39. On Victorian financial melodramas, see Guest, Kristen, “The Subject of Money: Late-Victorian Melodrama's Crisis of Masculinity,” Victorian Studies 49.4 (Summer 2007): 635–57CrossRefGoogle Scholar; and Moody, Jane, “The Drama of Capital: Risk, Belief, and Liability on the Victorian Stage,” Victorian Literature and Finance, ed. O'Gorman, Francis (Oxford: Oxford University Press, 2007), 91–109CrossRefGoogle Scholar.
40. Ibsen, Henrik, Ibsen: Letters and Speeches, ed. Sprinchorn, Evert (Clinton, MA: Colonial Press, 1964)Google Scholar, 170.
41. Ibsen, Henrik, Samfundets støtter (København: Gyldendalske Boghandels Forlag [F. Hegel & Søn], 1877)Google Scholar. Subsequent citations are given parenthetically in the text.
42. Robert F. Sharp translates Bernick's phrase as “the hand of Providence,” thus echoing Vigeland's, two lines earlier: “There is no denying that it looks as though Providence had just planned the configuration of the country to suit a branch line” (144). Henrik Ibsen, The Pillars of Society (1877), in The Pretenders; Pillars of Society; Rosmersholm, trans. R[obert]. Farquharson Sharp (London: J. M. Dent, 1913). Text online at University of Adelaide Library, https://ebooks.adelaide.edu.au/i/ibsen/henrik/pillars/, act I, accessed 20 August 2017.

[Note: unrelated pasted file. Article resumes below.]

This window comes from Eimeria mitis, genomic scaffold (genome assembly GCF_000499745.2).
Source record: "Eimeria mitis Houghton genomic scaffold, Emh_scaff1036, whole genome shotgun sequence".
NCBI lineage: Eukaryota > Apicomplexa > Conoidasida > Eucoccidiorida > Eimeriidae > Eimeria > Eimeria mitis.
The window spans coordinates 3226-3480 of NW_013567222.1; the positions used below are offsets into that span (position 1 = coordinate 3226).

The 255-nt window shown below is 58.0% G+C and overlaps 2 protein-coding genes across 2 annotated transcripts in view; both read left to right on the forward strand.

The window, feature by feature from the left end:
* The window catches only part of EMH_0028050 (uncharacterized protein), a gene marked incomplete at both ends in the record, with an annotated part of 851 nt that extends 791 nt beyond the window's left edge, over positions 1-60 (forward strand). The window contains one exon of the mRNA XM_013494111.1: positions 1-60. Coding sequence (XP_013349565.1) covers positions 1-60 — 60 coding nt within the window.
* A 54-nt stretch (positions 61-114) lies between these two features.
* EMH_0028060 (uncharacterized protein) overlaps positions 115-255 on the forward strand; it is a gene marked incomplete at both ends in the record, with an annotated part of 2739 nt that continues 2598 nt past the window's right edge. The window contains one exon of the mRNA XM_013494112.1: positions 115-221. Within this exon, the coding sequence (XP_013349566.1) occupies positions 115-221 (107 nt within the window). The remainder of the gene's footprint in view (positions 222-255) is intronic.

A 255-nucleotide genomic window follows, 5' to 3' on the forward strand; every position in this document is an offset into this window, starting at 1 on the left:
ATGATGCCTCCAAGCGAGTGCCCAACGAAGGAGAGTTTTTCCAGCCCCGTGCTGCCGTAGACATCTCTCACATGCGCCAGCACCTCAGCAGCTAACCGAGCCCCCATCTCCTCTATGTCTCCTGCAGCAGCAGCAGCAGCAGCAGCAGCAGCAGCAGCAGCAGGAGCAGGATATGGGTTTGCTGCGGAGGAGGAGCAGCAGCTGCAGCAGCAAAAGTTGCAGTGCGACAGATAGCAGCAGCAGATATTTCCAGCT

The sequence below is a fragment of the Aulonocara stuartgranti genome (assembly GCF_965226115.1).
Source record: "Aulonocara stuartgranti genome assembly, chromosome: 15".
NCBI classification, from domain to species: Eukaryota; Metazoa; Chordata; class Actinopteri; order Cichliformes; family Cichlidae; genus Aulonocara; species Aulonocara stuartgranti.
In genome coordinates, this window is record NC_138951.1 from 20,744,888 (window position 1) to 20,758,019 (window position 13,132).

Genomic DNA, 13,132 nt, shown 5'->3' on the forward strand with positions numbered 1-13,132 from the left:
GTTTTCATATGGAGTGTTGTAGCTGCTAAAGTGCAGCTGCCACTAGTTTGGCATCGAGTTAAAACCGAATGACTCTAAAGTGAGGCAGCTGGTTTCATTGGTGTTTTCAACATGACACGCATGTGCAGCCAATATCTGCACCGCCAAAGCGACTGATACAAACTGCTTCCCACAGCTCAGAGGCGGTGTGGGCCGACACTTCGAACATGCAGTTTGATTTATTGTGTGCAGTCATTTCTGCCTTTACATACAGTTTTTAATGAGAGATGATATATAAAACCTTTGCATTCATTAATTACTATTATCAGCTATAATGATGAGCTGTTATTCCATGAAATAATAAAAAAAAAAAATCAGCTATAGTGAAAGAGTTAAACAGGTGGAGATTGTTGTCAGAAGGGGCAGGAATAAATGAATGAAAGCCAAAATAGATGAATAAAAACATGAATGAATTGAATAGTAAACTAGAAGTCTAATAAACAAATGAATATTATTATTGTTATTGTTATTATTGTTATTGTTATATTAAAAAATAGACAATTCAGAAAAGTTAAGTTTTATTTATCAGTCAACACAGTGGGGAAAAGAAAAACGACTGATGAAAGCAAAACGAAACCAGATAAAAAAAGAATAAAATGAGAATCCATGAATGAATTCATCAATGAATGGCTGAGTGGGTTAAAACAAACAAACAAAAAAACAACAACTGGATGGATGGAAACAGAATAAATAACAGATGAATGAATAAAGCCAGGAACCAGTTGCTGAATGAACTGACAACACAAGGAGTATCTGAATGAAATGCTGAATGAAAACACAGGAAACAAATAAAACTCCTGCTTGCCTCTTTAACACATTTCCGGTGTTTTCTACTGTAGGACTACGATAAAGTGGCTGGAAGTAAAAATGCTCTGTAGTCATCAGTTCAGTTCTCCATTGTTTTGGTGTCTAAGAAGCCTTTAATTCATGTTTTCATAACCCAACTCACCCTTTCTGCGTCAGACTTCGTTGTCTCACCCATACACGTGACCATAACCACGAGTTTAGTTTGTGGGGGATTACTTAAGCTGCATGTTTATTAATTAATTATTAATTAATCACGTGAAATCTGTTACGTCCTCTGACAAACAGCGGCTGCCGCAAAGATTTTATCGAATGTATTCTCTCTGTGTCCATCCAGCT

William Archer translates the phrase as “a special guidance” (23). Ibsen, Henrik, The Pillars of Society (1877), trans. Archer, William (Boston: Walter H. Baker, 1890)Google Scholar; https://archive.org/stream/pillarsofsociety00ibse#page/23/mode/1up/search/guidance, accessed 20 August 2017.
43. Styrelse can acquire a religious connotation in certain expressions when coupled with specific modifiers. Otherwise, it is more generic than forsynet, which has a strong religious significance. I thank Leonardo Lisi for helping me with the connotations of these Norwegian terms.
45. Norsk Jernbanemuseum [Norwegian Railway Museum], “Norwegian Railway History,” http://jernbanemuseet.no/norsk-jernbanehistorie/, accessed 20 August 2017. Bradshaw's Shareholder's Guide, Railway Manual and Directory, for 1857: A Hand-Book for Companies & Shareholders (London, W.J. Adams, 1857)Google Scholar, 322. Text online athttps://babel.hathitrust.org/cgi/pt?id=wu.89097040810;view=1up;seq=13, accessed 20 August 2017.